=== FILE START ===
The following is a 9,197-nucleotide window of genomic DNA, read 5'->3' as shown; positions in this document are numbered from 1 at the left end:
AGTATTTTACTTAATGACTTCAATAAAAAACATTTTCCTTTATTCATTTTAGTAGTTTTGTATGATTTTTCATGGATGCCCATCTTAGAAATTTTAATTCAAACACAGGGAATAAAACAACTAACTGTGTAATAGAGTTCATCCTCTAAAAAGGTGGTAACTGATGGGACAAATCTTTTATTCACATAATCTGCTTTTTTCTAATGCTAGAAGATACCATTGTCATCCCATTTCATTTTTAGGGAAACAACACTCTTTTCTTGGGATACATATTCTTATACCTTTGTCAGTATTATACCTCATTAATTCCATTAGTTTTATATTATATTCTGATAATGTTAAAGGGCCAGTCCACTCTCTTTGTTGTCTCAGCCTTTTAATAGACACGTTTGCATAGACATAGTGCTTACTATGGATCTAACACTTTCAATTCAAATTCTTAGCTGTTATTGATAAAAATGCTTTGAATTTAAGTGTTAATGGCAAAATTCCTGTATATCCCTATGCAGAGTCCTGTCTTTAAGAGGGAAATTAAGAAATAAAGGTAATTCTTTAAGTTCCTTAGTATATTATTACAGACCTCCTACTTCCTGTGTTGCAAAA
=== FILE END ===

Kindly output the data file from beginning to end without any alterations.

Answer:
The following is a 9,197-nucleotide window of genomic DNA, read 5'->3' as shown; positions in this document are numbered from 1 at the left end:
AGTATTTTACTTAATGACTTCAATAAAAAACATTTTCCTTTATTCATTTTAGTAGTTTTGTATGATTTTTCATGGATGCCCATCTTAGAAATTTTAATTCAAACACAGGGAATAAAACAACTAACTGTGTAATAGAGTTCATCCTCTAAAAAGGTGGTAACTGATGGGACAAATCTTTTATTCACATAATCTGCTTTTTTCTAATGCTAGAAGATACCATTGTCATCCCATTTCATTTTTAGGGAAACAACACTCTTTTCTTGGGATACATATTCTTATACCTTTGTCAGTATTATACCTCATTAATTCCATTAGTTTTATATTATATTCTGATAATGTTAAAGGGCCAGTCCACTCTCTTTGTTGTCTCAGCCTTTTAATAGACACGTTTGCATAGACATAGTGCTTACTATGGATCTAACACTTTCAATTCAAATTCTTAGCTGTTATTGATAAAAATGCTTTGAATTTAAGTGTTAATGGCAAAATTCCTGTATATCCCTATGCAGAGTCCTGTCTTTAAGAGGGAAATTAAGAAATAAAGGTAATTCTTTAAGTTCCTTAGTATATTATTACAGACCTCCTACTTCCTGTGTTGCAAAA